The Nowra Fire and Rescue NSW station is listed as one of 30 stations across the state that might be temporarily closed, a move, fire unions say, could leave some of the state's "most vulnerable areas" without a fire station.
The greater Nowra area is serviced by two NSWFR crews - the full time station (Shoalhaven), based at the Flinders Industrial Estate at South Nowra and the retained brigade (on call) in Bridge Road, Nowra.
The NSW Government is pushing to temporarily close stations in the event of staffing shortages and if the moves goes ahead the Bridge Road station and Nowra brigade which has operated for more than 100 years, could close.
"Catastrophic" fires could result, Leighton Drury of the Fire Brigade Employees Union says.
Nowra along with Illawarra stations Helensburgh and Scarborough are three of the stations which would be affected by the proposed changes.
Mr Drury said "there's absolutely the potential" for a repeat of the Black Summer bushfires, which killed 25 people, if the proposed cuts go ahead.
"The longer you leave a fire burning the bigger it gets and the harder it becomes to control," he said.
We used to have a guaranteed response time of eight minutes - now we don't guarantee a response time at all- Leighton Drury, Fire Brigade Employees Union
Fire and Rescue NSW denies there are any plans to cut services.
"We are not closing fire stations," a spokesperson said.
"Trucks will only be temporarily taken offline if it is safe to do so and there are other trucks in the network which could quickly respond to an incident."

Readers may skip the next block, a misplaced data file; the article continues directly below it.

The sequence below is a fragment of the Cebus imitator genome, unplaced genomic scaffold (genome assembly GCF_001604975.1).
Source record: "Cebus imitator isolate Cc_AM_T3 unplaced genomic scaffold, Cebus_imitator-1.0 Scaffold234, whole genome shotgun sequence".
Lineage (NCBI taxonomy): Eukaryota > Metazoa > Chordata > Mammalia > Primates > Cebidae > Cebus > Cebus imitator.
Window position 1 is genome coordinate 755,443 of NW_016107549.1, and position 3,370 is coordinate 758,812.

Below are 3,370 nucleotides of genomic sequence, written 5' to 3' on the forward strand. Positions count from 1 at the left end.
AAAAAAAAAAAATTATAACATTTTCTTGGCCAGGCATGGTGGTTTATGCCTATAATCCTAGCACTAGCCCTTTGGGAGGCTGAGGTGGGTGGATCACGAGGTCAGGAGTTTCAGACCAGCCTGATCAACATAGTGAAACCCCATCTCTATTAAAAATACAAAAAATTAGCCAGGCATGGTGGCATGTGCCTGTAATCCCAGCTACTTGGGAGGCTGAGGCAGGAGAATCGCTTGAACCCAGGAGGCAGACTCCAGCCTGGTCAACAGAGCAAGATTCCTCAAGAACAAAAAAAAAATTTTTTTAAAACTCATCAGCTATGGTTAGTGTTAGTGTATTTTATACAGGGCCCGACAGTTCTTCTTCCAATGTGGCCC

When asked how long trucks might be taken offline for, Fire and Rescue NSW did not respond.
The union says there has been no upper limit placed on how long stations might be closed for in the event of insufficient local retained firefighters being available.
"If a fire station is not available it takes longer for resources to come from elsewhere," Mr Drury said.
"Minutes count in a fire. We used to have a guaranteed response time of eight minutes - now we don't guarantee a response time at all."
Mr Drury rejected suggestions that Rural Fire service volunteers could breach the gap.
"The RFS is made up of volunteers, there's no guarantee of service," he said.
"We don't just respond to fires, it's motor vehicle accidents, chemical spills, flooding. Being late to any of these can mean lives lost. We're the largest accredited rescue organisation in NSW - our capability goes beyond what the RFS is able to provide."
The union says the proposed changes are part of an ongoing cost-cutting exercise by the NSW Government.
"The shortage happens for a number of reasons," Mr Drury said.
"Retained firefighters on call have their own lives so their availability will always differ. It comes down to there not being enough retained firefighters and positions not being backfilled because of the cost.
"The state government hasn't given Fire and Rescue enough money over the past few years, and we can't operate the way we need to protect the community as a result."
Member for the South Coast, Shelley Hancock and Member for Heathcote, Lee Evans, were both contacted for comment, but neither had responded by the time of publication.
Mr Drury said he hoped the community would pressure their local MP's to guarantee Fire and Rescue NSW stations would be given the funds they need to remain open around the clock.
"We've been fighting this with Industrial Relations for two years, but at the end of the day the NSW Government can provide the budget, and it's going to take political pressure to fix," he said.
The NSW Government and Australian Government say they funded a $4.5 billion program for bushfire recovery, response and preparedness in NSW. It is not known how much, if any of that money went to frontline fire services.
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